Similar to civil lawsuits, subpoenas may be issued in Minnesota workers’ compensation cases too. The ability to subpoena records is a powerful tool used by litigators to help support their claims or defenses. The following is a brief overview instructing the reader on how to subpoena records in their workers’ compensation cases in Minnesota.
Subpoenas in workers compensation cases are issued by a compensation judge. Minnesota Statute § 176.351 grants a compensation judge, before whom a workers’ compensation hearing is held, the power to issue subpoenas for the production of such books, papers, records, and documents as are important and necessary in the claim. Requests for subpoenas for the production of documents, either at the hearing or for the purpose of discovery, must be made in writing to the compensation judge. In practice, this is accomplished by sending the judge a cover letter and proposed subpoena for the judge’s signature. The cover letter to the judge must contain a brief statement demonstrating the potential relevance of the evidence sought and identify any documents sought with specificity. The letter must also include the full name and home or business address of all persons to be subpoenaed and, if known, the date, time, and place for responding to the subpoena. All parties of record should be copied on the letter and proposed subpoena.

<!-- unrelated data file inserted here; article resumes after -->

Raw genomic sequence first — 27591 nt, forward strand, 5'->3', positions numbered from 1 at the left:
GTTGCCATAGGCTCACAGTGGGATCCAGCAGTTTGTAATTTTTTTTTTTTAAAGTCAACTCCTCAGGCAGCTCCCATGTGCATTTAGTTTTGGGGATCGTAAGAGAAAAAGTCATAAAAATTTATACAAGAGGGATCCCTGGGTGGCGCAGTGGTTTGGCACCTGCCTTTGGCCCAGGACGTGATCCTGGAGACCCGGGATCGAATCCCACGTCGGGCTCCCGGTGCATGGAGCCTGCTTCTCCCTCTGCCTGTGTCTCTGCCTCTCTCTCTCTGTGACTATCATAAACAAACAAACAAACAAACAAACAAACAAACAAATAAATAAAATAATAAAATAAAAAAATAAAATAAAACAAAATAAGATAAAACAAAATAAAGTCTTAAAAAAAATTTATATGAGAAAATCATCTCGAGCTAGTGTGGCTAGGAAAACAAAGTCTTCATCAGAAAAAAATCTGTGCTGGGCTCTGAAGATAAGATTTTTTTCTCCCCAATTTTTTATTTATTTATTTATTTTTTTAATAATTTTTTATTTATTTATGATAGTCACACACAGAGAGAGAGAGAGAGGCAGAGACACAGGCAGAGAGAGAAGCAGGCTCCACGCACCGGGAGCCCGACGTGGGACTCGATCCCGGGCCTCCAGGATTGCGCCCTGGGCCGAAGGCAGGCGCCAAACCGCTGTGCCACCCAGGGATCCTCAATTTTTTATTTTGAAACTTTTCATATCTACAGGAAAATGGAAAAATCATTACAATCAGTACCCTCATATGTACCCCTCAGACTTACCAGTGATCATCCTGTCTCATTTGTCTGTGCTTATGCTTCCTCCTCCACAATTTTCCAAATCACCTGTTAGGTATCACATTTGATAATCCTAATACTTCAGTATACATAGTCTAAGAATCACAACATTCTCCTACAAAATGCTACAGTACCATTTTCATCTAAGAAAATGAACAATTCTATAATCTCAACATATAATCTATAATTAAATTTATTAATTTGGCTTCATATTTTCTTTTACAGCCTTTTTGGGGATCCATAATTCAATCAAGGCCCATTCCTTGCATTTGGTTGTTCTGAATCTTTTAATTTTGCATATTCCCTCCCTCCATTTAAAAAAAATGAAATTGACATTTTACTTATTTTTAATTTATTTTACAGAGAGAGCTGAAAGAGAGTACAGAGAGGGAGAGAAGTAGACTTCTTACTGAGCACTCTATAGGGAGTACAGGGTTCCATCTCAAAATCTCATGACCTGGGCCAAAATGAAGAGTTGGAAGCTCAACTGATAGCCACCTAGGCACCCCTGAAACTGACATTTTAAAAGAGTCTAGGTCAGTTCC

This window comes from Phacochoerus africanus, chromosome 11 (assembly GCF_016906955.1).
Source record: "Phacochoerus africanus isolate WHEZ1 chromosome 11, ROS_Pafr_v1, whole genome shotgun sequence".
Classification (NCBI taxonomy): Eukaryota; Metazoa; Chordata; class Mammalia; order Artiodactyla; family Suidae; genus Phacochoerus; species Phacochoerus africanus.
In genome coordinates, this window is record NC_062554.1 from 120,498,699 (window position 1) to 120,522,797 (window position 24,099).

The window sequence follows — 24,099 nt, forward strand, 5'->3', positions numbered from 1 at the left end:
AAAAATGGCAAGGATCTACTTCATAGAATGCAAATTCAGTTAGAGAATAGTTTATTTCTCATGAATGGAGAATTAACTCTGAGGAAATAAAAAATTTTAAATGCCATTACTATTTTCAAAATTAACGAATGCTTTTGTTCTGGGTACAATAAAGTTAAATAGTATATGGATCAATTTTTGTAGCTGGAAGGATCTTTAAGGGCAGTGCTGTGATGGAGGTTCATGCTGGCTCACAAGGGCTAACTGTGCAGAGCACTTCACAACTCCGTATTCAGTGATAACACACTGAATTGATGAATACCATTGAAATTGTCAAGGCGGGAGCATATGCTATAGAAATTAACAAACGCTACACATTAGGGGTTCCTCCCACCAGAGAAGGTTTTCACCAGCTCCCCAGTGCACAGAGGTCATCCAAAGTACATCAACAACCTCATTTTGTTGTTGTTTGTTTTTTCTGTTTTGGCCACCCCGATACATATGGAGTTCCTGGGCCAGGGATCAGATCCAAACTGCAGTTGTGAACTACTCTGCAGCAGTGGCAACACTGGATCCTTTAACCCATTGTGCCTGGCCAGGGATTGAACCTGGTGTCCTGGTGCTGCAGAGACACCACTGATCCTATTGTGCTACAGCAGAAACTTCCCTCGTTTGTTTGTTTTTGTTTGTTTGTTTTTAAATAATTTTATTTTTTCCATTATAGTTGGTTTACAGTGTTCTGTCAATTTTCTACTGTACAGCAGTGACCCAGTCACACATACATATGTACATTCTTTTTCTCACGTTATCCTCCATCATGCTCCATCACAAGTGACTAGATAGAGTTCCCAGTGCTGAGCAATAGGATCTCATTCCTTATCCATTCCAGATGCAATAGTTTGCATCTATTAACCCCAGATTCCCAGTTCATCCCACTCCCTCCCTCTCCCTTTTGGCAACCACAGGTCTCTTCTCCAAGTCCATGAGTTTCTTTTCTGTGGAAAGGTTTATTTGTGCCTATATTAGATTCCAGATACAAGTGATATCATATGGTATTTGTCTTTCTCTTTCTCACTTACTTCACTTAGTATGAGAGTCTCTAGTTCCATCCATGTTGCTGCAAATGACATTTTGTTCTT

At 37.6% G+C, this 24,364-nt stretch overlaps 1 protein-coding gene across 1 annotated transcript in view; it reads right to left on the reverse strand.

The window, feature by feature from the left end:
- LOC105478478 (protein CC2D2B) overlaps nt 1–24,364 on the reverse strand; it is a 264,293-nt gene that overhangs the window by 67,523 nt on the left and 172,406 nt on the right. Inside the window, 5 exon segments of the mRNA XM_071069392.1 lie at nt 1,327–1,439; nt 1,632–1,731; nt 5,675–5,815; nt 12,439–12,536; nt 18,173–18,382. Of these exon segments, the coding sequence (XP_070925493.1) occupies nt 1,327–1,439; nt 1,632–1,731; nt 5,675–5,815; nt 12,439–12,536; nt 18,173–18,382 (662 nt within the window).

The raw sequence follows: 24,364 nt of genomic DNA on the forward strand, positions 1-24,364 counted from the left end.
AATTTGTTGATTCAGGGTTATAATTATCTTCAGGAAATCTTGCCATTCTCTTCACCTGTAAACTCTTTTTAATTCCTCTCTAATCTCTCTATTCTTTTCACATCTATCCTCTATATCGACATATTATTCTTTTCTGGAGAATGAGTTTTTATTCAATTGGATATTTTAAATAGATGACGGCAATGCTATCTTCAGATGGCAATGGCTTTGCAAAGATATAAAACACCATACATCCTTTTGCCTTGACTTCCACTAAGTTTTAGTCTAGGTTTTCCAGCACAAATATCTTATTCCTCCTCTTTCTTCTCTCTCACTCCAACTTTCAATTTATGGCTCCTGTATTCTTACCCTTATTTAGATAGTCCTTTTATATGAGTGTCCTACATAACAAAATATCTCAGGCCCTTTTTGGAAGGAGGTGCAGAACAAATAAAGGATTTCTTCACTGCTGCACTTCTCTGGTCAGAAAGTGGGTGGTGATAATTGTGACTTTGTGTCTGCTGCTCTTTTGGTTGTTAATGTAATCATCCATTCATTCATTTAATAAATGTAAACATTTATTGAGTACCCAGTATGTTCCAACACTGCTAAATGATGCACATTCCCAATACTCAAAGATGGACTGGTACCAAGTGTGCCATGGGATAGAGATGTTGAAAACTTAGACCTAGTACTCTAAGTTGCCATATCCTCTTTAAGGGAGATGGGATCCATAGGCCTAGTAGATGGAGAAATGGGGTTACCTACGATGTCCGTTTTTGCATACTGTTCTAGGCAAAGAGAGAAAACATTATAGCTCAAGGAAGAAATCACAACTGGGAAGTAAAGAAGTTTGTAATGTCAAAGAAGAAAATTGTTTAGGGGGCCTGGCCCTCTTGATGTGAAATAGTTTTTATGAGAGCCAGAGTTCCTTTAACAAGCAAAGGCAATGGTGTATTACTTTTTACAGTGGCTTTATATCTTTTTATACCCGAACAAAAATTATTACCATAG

Does notice need to be sent out to all counsel?
Service of a subpoena in workers’ compensation hearings is governed by the Rules of Civil Procedure for the District Courts of Minnesota. Therefore, a subpoena commanding the production of documents must be served on all other parties of record and at least seven days before the required production. Failure to provide notice is improper and may subject the party or attorney issuing it, or on whose behalf it was issued, sanctions.
If so, how many days do they have to object to the subpoena?
Any person served with a subpoena who has an objection to it may file an objection with the Judge. The objection must be filed promptly and in any event at or before the time specified in the subpoena for compliance. In practice, objection must be made prior to the required time for compliance.
Does anything need to be filed with the courts? If so, when?
In general nothing needs to be filed with the OAH. The person serving the subpoena is not required to make proof of service by filing the subpoena with the judge. Because the subpoena was issued by a workers compensation judge, a copy is already on file. However, a filing with an affidavit of service is required if any motion is filed seeking an order for sanctions for failure to comply with the subpoena.